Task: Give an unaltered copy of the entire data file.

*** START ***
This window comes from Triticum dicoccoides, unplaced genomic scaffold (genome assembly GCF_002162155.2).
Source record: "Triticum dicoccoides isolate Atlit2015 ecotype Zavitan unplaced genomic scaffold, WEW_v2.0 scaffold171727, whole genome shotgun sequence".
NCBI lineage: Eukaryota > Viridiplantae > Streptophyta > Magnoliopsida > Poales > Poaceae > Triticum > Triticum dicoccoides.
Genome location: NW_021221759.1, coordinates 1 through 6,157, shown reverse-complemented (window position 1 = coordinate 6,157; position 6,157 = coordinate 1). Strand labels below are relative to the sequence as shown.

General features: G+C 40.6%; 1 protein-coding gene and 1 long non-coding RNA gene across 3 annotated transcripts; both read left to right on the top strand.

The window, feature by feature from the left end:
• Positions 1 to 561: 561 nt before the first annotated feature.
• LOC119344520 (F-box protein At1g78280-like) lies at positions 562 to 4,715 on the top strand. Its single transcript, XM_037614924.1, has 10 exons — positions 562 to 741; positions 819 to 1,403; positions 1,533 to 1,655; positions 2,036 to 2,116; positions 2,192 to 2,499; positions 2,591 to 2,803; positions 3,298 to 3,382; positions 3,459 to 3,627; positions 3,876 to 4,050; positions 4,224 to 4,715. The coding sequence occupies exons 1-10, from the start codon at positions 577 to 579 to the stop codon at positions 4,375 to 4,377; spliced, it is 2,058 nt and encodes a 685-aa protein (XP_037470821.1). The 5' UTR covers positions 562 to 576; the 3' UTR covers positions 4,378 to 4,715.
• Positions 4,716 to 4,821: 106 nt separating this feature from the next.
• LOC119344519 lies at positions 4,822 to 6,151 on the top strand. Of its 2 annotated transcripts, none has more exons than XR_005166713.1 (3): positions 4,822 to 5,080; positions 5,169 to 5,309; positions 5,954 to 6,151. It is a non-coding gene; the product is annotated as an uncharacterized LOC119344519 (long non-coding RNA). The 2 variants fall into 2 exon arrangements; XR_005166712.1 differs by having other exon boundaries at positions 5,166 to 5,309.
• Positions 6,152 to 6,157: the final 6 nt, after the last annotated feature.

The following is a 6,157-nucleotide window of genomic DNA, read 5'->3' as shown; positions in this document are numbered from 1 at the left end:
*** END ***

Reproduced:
This window comes from Triticum dicoccoides, unplaced genomic scaffold (genome assembly GCF_002162155.2).
Source record: "Triticum dicoccoides isolate Atlit2015 ecotype Zavitan unplaced genomic scaffold, WEW_v2.0 scaffold171727, whole genome shotgun sequence".
NCBI lineage: Eukaryota > Viridiplantae > Streptophyta > Magnoliopsida > Poales > Poaceae > Triticum > Triticum dicoccoides.
Genome location: NW_021221759.1, coordinates 1 through 6,157, shown reverse-complemented (window position 1 = coordinate 6,157; position 6,157 = coordinate 1). Strand labels below are relative to the sequence as shown.

General features: G+C 40.6%; 1 protein-coding gene and 1 long non-coding RNA gene across 3 annotated transcripts; both read left to right on the top strand.

The window, feature by feature from the left end:
• Positions 1 to 561: 561 nt before the first annotated feature.
• LOC119344520 (F-box protein At1g78280-like) lies at positions 562 to 4,715 on the top strand. Its single transcript, XM_037614924.1, has 10 exons — positions 562 to 741; positions 819 to 1,403; positions 1,533 to 1,655; positions 2,036 to 2,116; positions 2,192 to 2,499; positions 2,591 to 2,803; positions 3,298 to 3,382; positions 3,459 to 3,627; positions 3,876 to 4,050; positions 4,224 to 4,715. The coding sequence occupies exons 1-10, from the start codon at positions 577 to 579 to the stop codon at positions 4,375 to 4,377; spliced, it is 2,058 nt and encodes a 685-aa protein (XP_037470821.1). The 5' UTR covers positions 562 to 576; the 3' UTR covers positions 4,378 to 4,715.
• Positions 4,716 to 4,821: 106 nt separating this feature from the next.
• LOC119344519 lies at positions 4,822 to 6,151 on the top strand. Of its 2 annotated transcripts, none has more exons than XR_005166713.1 (3): positions 4,822 to 5,080; positions 5,169 to 5,309; positions 5,954 to 6,151. It is a non-coding gene; the product is annotated as an uncharacterized LOC119344519 (long non-coding RNA). The 2 variants fall into 2 exon arrangements; XR_005166712.1 differs by having other exon boundaries at positions 5,166 to 5,309.
• Positions 6,152 to 6,157: the final 6 nt, after the last annotated feature.

The following is a 6,157-nucleotide window of genomic DNA, read 5'->3' as shown; positions in this document are numbered from 1 at the left end: